Hair loss is a natural occurrence that often goes unnoticed in our daily lives. Its effects become evident only after a significant amount of hair has been lost, causing understandable concern. Before diving into panic mode, it’s essential to distinguish between two terms: hair loss and hair shedding.

Understanding the Difference: Hair Shedding vs. Hair Loss

Hair shedding can stem from a variety of factors. Typically, the hair that is lost daily will regrow over time. This common type of hair shedding has numerous underlying causes, which we’ll delve into later. However, the real concern arises when hair fails to regrow, leaving behind noticeable bald patches on the scalp. While permanent hair loss has its own complex reasons and complications, there are methods and treatments available to either slow down its progression or conceal its effects.

Deciphering Normal Hair Loss Levels

Research indicates that losing around 100-150 hairs per day is considered normal. Given that the average human head boasts approximately 100,000 hair follicles, the loss of 100 hairs a day often goes unnoticed. Yet, an excess of 150 or surpassing 200 hairs daily is considered beyond the norm. If you’re finding substantial amounts of hair on your brush or in your drain, it’s advisable to consult with a dermatologist. A qualified dermatologist can help identify the root cause of your abnormal hair loss and recommend potential remedies.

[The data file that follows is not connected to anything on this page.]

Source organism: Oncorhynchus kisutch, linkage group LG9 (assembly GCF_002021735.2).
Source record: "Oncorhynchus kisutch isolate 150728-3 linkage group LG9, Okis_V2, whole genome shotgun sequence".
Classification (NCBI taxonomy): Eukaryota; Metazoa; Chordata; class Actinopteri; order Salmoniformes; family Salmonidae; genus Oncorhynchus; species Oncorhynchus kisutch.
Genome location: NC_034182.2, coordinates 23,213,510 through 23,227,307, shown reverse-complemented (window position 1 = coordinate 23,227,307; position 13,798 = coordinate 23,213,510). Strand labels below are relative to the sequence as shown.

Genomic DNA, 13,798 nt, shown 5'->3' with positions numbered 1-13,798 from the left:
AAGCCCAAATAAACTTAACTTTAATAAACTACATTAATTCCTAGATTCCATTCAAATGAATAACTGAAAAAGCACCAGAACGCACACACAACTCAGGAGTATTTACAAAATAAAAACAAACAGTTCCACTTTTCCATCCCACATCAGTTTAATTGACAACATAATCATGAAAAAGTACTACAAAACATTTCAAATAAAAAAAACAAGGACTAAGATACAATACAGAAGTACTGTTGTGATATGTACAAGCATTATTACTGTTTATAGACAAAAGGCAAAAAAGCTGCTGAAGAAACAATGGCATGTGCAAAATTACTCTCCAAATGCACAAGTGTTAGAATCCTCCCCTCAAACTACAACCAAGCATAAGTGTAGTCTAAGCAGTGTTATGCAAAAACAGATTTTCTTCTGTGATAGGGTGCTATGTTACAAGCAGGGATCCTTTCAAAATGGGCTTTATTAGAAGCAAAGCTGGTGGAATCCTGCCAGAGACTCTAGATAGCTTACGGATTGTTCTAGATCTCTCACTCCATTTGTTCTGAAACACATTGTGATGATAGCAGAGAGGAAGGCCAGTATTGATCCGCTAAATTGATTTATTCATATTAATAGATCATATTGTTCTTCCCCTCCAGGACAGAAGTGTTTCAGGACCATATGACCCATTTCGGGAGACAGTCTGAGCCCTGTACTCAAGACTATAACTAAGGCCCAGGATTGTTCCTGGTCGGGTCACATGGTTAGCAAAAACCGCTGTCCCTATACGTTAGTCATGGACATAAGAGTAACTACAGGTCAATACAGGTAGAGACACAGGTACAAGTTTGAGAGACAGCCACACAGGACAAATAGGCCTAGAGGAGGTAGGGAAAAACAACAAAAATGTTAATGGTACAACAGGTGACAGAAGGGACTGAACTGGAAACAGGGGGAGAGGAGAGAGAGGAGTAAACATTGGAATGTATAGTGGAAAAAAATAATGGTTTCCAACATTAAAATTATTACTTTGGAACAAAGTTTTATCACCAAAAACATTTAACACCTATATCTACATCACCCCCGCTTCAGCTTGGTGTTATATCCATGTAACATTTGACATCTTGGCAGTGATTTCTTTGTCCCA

Understanding the Underlying Causes of Hair Shedding

Differentiating between routine hair shedding and abnormal hair loss hinges largely on the concept of hair regrowth. Permanent hair loss, often associated with conditions such as male pattern baldness or scar tissue formation, indicates the absence of regrowth. In contrast, everyday hair shedding typically involves a temporary loss that eventually remedies itself as new hair growth occurs. Several contributing factors to regular hair shedding include:

  • Daily Hair Styling: Frequent use of hair styling tools like straighteners or curling irons can inflict damage that accumulates over time.
  • Chemotherapy: Cancer patients undergoing chemotherapy often experience substantial hair loss as a result of the treatment.
  • Stress: Chronic stress and depression can weaken hair roots, leading to increased shedding.
  • Post-Partum Hair Loss: After giving birth, women may experience significant hair loss as their hair enters a resting phase.
  • Other Contributing Factors: Additional factors encompass medications, malnutrition, hormonal changes, insufficient diet, and even male pattern baldness. In most cases, the hair eventually regrows with proper care and treatment.

Consulting a Dermatologist: The Right Step Forward

If you observe noticeable hair thinning or the emergence of bald patches on your scalp, it’s advisable to consult a dermatologist. Seeking professional advice at this stage allows for timely intervention. A dermatologist can guide you through potential remedies, prescribe medications to strengthen hair follicles and minimize hair fall. While male pattern baldness may not be entirely preventable, its progression can be slowed through a well-defined hair care regimen and dietary improvements. Our hair is a significant aspect of our appearance, deserving of attentive care.